Treatment for Recycle Reuse and Zero Discharge

Petroleum refineries require a reliable supply of fresh water for steam generation, process cooling, product manufacturing, and other purposes. Because fresh water is becoming more valuable in many parts of the world, many locations have undertaken to reclaim and reuse waters for cooling, steam generation, and process use [73]. Bresnahan [74] presented two case studies that illustrate some of the technical challenges that were encountered when reusing water in refining and petrochemical complexes. One case was use of reclaimed municipal wastewater for most of the cooling towers at Mobil's Torrance Refinery in Los Angeles County, CA, which began in 1995. After working with chemical suppliers to formulate an appropriate treatment program together with optimization and continuous improvements, the reuse program has been operating successfully.

Another case involves the 300,000 bpd Chevron refinery in the San Francisco Bay Area. It is the largest user of potable water in the area [75]. Nearly half of the refinery's water demand (23,000 m3/day) is used as makeup water in the cooling towers. The water utility identified the potential water reuse for this application in 1979. A pilot plant testing program was completed in 1987, which demonstrated that using lime/soda ash softening treatment on secondary effluent would produce a consistently high-quality reclaimed water for use as makeup water in the refinery's cooling towers. A full-scale plant (23,000 m3/day) was completed in 1995. Figure 20 shows a process flow schematic of the reclamation plant. Secondary effluent from the WWTP is stored in a 6400 m3 equalization tank. The influent is pumped to two 17 m diameter solids contact clarifiers after chemical treatment with lime/soda ash. The clarifier overflow is pH adjusted and filtered by four deep-bed, continuous-backwash sand filtration units. The filter effluent is disinfected by sodium hypochlorite for 90 minutes before being pumped to the refinery. The sludge from the clarifiers is thickened in two 10.7 m diameter thickeners and dewatered by a plate and frame filter press with 1.5 m plates.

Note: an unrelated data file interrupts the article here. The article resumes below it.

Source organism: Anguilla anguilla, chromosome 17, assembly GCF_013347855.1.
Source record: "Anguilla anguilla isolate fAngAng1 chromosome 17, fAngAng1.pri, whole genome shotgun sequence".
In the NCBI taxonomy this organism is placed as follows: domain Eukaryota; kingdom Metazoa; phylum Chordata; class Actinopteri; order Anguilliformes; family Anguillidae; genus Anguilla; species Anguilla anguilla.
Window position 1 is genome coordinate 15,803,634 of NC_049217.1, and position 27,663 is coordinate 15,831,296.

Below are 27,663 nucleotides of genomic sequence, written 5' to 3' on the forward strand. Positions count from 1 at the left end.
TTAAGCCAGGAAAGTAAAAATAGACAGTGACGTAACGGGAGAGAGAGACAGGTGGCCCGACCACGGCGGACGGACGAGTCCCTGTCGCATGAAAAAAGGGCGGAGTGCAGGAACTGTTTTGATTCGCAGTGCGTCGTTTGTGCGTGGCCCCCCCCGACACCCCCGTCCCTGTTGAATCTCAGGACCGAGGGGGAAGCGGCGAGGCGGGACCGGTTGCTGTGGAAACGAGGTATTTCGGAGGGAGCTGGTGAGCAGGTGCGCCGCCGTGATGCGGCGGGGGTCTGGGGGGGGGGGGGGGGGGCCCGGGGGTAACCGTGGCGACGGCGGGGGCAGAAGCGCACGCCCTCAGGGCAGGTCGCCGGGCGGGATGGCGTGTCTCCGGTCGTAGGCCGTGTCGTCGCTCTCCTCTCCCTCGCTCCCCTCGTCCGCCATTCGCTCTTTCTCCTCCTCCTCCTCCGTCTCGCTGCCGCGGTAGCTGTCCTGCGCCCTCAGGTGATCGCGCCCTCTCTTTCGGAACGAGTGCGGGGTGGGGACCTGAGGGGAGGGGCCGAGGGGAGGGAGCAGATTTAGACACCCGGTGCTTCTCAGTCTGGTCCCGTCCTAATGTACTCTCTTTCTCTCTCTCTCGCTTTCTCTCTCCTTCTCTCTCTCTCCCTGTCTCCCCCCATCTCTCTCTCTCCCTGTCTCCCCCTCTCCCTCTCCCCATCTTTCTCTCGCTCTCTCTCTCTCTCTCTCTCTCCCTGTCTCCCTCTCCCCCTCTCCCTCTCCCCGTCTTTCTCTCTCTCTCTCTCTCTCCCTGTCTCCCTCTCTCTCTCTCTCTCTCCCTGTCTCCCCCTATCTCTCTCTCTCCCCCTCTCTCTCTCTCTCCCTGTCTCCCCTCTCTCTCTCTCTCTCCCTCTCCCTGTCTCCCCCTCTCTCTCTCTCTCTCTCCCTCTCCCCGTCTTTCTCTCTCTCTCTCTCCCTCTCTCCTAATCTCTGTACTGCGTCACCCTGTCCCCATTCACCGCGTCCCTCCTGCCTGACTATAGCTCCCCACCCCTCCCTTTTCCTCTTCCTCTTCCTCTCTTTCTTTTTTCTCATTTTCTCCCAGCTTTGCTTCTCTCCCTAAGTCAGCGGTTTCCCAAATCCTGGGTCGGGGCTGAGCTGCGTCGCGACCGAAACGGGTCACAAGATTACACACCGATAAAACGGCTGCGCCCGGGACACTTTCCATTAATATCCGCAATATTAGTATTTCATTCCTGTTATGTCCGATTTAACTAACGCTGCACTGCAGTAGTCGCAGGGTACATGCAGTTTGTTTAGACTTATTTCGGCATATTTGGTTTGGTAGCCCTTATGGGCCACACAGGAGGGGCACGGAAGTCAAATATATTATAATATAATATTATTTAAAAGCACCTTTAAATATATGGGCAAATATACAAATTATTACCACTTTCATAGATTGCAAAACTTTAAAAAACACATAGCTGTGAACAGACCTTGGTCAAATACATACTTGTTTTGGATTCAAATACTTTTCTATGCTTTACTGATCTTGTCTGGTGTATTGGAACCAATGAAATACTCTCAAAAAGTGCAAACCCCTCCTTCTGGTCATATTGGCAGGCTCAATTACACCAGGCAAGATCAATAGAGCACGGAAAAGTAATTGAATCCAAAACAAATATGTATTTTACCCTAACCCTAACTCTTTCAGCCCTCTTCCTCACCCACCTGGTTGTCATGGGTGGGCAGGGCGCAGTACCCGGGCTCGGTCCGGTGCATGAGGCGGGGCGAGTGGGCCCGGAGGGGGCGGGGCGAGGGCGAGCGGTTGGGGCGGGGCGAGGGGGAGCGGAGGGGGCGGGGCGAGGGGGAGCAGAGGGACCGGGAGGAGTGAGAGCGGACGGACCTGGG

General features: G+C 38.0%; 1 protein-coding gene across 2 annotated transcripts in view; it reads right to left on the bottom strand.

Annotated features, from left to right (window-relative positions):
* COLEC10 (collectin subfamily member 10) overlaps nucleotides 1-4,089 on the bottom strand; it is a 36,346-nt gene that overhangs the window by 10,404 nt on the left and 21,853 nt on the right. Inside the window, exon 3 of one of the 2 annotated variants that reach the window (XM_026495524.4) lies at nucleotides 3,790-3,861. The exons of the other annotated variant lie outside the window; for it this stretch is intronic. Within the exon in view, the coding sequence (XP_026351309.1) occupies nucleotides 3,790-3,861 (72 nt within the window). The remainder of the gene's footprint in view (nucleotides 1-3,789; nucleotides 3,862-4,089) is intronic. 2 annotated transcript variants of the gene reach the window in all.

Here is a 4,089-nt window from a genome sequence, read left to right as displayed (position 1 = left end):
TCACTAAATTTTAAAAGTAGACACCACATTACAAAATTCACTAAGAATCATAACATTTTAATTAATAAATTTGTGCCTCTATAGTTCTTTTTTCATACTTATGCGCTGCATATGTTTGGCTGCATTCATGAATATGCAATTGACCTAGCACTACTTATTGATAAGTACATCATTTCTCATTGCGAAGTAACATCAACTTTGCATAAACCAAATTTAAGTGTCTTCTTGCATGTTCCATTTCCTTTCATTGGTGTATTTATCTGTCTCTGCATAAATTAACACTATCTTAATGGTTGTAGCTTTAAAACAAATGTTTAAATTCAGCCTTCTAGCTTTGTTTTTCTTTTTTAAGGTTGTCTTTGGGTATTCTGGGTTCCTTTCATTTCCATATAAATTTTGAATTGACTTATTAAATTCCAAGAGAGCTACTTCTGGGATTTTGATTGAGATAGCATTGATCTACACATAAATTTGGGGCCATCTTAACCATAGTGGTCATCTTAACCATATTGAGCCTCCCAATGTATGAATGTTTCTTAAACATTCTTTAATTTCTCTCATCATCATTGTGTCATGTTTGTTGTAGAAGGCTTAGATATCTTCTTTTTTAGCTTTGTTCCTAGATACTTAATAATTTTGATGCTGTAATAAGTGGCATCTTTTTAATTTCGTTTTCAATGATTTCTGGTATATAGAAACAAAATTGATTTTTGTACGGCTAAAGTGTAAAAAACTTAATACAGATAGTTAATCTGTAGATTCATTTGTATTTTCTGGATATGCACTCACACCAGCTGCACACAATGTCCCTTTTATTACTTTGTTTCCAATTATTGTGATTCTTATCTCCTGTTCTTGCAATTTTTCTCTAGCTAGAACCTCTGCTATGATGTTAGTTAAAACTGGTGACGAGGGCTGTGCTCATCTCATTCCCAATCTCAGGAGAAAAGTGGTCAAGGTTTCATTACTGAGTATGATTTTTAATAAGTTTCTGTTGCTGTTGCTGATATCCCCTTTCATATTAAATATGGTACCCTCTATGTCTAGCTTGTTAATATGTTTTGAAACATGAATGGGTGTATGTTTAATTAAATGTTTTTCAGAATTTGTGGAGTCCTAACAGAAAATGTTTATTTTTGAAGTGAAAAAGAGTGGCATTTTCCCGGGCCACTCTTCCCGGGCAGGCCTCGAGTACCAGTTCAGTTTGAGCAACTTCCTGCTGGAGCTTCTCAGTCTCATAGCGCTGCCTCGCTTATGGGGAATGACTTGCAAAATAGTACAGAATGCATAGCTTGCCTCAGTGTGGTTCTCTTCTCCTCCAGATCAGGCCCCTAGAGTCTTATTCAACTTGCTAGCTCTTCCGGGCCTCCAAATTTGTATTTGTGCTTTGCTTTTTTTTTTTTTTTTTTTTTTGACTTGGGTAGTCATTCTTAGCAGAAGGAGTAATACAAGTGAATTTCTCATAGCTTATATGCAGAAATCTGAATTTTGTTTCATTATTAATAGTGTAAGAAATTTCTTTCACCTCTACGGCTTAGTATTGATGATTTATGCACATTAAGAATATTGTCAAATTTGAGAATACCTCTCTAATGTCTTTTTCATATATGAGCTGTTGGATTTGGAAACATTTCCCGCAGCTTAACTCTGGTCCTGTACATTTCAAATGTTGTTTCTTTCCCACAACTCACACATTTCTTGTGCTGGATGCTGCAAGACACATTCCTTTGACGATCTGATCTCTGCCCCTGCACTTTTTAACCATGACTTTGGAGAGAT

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Figure 20 EBMUD North Richmond Reclamation Plant process flow schematic. The tertiary treated wastewater is reused in the Richmond
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